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Just for Mom: Reversible Contraceptions

Maybe you’re done having children – or maybe not. There are a number of reasons why women choose long-acting reversible contraception (LARCs). Some have nothing at all to do with birth control.

Katie Isham, an OB-GYN with Prisma Health-Upstate, said there are several options for birth control that are not permanent, but that are conducive to a busy life. Women should consult with their doctor to determine if a LARC is right for them, to discuss any potential side effects or health concerns and to be fully informed about what is best for their family planning and health.

“LARCs are exactly what the name implies,” she said. “They are methods of preventing pregnancy that you don’t have to remember every day, every week, every month.”

One option is Nexplanon, a small implant that is placed under the skin of the arm in a quick office procedure. Isham said it lasts up to 3 years but can be removed at any time.

Other LARCs are intrauterine devices (IUDs) that can be hormonal or nonhormonal, depending on type. They are placed inside the uterus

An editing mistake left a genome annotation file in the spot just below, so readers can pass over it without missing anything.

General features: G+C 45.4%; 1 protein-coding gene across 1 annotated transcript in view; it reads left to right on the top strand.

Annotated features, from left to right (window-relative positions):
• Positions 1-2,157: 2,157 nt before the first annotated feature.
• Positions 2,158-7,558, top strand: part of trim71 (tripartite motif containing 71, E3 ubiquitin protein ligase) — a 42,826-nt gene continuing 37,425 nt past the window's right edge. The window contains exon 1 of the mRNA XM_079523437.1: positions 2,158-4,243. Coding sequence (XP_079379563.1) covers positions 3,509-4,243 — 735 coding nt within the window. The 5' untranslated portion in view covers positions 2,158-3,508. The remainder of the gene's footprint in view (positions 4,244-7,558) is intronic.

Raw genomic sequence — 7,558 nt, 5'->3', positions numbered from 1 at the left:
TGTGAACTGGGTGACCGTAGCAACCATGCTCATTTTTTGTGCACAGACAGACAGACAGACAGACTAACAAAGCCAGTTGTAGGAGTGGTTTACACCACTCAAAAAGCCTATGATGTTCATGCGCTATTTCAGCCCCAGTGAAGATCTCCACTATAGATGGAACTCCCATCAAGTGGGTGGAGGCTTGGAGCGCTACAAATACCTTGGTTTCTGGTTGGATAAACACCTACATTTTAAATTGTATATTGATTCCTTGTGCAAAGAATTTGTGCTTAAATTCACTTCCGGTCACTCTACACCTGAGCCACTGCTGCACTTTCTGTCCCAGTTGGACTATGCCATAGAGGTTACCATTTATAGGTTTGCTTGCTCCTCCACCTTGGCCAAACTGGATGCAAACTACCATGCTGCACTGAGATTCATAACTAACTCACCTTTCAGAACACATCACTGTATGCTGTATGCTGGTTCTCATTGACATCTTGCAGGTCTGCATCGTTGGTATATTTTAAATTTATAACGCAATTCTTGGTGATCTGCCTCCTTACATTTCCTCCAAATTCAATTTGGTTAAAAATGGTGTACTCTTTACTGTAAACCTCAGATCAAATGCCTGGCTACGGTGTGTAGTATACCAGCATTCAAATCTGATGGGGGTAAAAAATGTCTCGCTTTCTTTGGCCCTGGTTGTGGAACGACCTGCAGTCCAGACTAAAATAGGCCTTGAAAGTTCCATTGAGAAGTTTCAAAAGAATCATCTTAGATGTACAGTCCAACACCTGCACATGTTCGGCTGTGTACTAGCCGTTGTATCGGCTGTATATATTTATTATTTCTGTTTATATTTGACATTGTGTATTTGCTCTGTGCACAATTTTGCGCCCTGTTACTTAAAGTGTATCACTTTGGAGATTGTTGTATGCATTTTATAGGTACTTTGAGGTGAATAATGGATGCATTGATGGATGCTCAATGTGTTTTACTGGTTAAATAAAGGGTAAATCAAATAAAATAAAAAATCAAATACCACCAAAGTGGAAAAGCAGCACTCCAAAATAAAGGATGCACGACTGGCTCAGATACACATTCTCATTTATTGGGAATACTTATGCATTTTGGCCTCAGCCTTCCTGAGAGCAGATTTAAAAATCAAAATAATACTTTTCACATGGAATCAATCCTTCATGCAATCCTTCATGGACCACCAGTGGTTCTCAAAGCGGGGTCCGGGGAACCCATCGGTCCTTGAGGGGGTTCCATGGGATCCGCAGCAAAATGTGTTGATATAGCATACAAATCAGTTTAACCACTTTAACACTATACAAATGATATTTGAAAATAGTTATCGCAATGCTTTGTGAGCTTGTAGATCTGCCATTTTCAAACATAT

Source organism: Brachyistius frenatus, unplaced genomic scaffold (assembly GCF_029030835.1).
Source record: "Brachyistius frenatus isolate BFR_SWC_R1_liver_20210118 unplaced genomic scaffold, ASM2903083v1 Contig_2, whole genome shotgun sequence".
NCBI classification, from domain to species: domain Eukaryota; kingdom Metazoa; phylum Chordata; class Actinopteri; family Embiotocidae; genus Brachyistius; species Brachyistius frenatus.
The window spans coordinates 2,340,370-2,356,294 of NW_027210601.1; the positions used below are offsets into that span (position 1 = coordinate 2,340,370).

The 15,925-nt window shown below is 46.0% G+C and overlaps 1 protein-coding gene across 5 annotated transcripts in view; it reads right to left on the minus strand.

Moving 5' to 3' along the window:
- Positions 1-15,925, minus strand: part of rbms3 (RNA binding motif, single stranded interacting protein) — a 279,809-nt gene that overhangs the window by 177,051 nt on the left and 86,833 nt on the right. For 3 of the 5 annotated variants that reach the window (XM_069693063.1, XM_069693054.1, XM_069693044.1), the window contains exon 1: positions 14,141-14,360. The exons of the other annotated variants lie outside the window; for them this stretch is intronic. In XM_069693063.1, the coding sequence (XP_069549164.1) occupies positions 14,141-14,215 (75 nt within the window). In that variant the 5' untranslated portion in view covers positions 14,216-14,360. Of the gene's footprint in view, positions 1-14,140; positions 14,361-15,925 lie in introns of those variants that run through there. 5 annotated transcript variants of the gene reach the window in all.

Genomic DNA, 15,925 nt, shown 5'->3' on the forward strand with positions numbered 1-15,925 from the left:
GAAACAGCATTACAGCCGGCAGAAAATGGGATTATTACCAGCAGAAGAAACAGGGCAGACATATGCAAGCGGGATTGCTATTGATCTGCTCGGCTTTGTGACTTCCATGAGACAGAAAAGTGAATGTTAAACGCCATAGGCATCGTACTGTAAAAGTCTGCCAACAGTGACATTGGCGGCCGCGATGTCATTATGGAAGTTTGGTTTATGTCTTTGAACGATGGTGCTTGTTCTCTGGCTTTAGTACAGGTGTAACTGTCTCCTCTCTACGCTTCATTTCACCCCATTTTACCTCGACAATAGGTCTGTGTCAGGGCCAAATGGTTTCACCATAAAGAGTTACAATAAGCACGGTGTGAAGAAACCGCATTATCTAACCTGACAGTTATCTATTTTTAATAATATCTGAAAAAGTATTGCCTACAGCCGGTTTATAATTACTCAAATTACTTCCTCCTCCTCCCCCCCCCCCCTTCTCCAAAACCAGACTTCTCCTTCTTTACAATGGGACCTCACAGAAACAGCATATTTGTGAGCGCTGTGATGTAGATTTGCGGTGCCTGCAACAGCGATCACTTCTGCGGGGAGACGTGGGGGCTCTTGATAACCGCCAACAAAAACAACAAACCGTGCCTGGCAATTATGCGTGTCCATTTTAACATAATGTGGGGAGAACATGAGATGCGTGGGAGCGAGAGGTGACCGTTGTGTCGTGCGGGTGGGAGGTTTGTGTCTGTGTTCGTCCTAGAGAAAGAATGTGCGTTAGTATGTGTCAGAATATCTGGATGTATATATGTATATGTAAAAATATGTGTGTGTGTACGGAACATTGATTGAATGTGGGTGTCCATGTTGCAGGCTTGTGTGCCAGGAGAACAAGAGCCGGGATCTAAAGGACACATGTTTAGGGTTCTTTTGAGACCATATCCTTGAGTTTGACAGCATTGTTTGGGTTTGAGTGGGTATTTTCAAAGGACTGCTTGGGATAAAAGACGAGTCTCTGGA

A nonhormonal, copper IUD can last up to 10 years and is removable at any time.

“That’s a good option for somebody who wants to avoid hormones,” Isham said. 

Hormonal IUDs come in four different types, which differ in size and dose, Isham said. They are often used for reasons other than preventing pregnancy.

“We talk a lot about the non-contraceptive benefits,” Isham said. “I use them frequently for women with really heavy periods.”

Isham said they can significantly improve heavy bleeding. 

Unlike the IUDs of decades ago, Isham said current types can be used in women who have never had a baby – even in women who have never had sexual intercourse – and in teenagers. 

“I generally think that LARC devices are good for almost any woman who wants birth control, specifically those who want to set and forget it,” she said. “There are some abnormalities of the uterus that might be a contraindication of an IUD.”

Women with an active pelvic infection and those with abnormal bleeding with an unknown cause would also not be able to get an IUD without treatment.

And some women have conditions that will be better suited by other forms of birth control. Family cancer history might be considered as well, since the risk of some, such as ovarian cancer, might be reduced by specific medications, including birth control pills. 

LARCs are typically well covered by Medicaid, according to Isham, and most private insurance carriers. 

“LARC devices are the most effective way to prevent pregnancy,” Isham said. “They are as effective as getting your tubes tied.”